We know that in the physical ecosystem biodiversity is healthy and important. People can buy into that. We know that biodiversity fosters resistance to pathogens and invasive species. When you explain to someone that the human mind may not be so different, that it's important to have a diverse array of emotions—joy, sadness, love, admiration, guilt—and that these are all important pieces of our internal human emotional ecosystem, people can understand that. People appreciate that diversity is important, that maybe it's some sort of spice of mental life.

When you frame it that way, people are more readily able to not put such a premium on positive emotions and, in some situations, try to foster other kinds of experiences if they think it's part of a more diverse psychological life and repertoire. Framing it less as pushing positive emotions down, but as letting all emotions grow and thrive. They're all important sources of information for us and we have them for a reason. We have evolutionary goals; people can understand that. That's one way we've been thinking about trying to frame this. You don't just want to grow one kind of plant in your garden, you want to have a diverse array. 

JUNE GRUBER is an assistant professor of psychology at the University of Colorado, Boulder, and director of the Positive Emotion and Psychopathology LaboratoryJune Gruber's Edge Bio Page

THE REALITY CLUB: Robert Provine

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> Journal of Information Science current issue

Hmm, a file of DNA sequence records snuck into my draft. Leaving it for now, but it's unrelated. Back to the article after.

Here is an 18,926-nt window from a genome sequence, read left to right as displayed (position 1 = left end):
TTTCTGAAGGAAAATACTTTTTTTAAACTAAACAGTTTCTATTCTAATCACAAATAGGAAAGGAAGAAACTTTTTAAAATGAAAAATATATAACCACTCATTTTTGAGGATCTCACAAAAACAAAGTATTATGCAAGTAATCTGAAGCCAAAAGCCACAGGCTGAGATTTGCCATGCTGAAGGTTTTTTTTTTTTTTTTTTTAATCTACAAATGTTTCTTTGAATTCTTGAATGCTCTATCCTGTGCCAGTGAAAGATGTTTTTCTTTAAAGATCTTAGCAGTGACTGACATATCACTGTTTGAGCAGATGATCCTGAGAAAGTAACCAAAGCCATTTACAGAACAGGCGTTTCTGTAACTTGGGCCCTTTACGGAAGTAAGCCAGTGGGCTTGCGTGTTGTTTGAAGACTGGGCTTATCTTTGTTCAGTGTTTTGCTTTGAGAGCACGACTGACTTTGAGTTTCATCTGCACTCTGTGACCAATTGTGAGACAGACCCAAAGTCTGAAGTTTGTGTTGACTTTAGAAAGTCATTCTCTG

The adoption process in management innovation: A Knowledge Management case study le : 16/05/2016

This paper draws on findings from a longitudinal study of the adoption of a management innovation within an organisational setting. It is based on the findings of a case study that explores and discusses in depth a Knowledge Management programme that was introduced within a large distributed public sector agency in Europe. The aim of this research was to provide insight into the adoption process associated with management innovation. A qualitative case study strategy generates an account of the process of adoption through three phases (initiation; implementation; and outcomes), the episodes within each phase, and decision-making across the entire process. The findings contribute to the development of an extended and refined model of the process of adoption of management innovation through the consideration of the labelling, sequence and transition of phases and episodes, and decision-making. In this extended and refined model there are three phases with nine episodes, two of which are recursive; the phases occur in a linear sequence but may overlap, while the episodes occur in a non-linear sequence; and decision-making occurs within episodes, between phases and between episodes. The study makes three primary contributions to knowledge. First, it considers the process of adoption (as opposed to the more commonly examined process of generation) of management innovation. Second, it identifies decision-making related to the changes required for adoption of a management innovation. Finally, it develops a model of the process of adoption of management innovation that includes decision-making. In addition, the output of the study can be used as a tool for project management by identifying the questions to be addressed, and the decisions to be made, at particular points of the management innovation process, taking into account local contexts.

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> Journal of Scientometric Research : 2015 - 4(2)

Internet of things: A scientometric assessment of global output, 2005–2014 le : 14/10/2015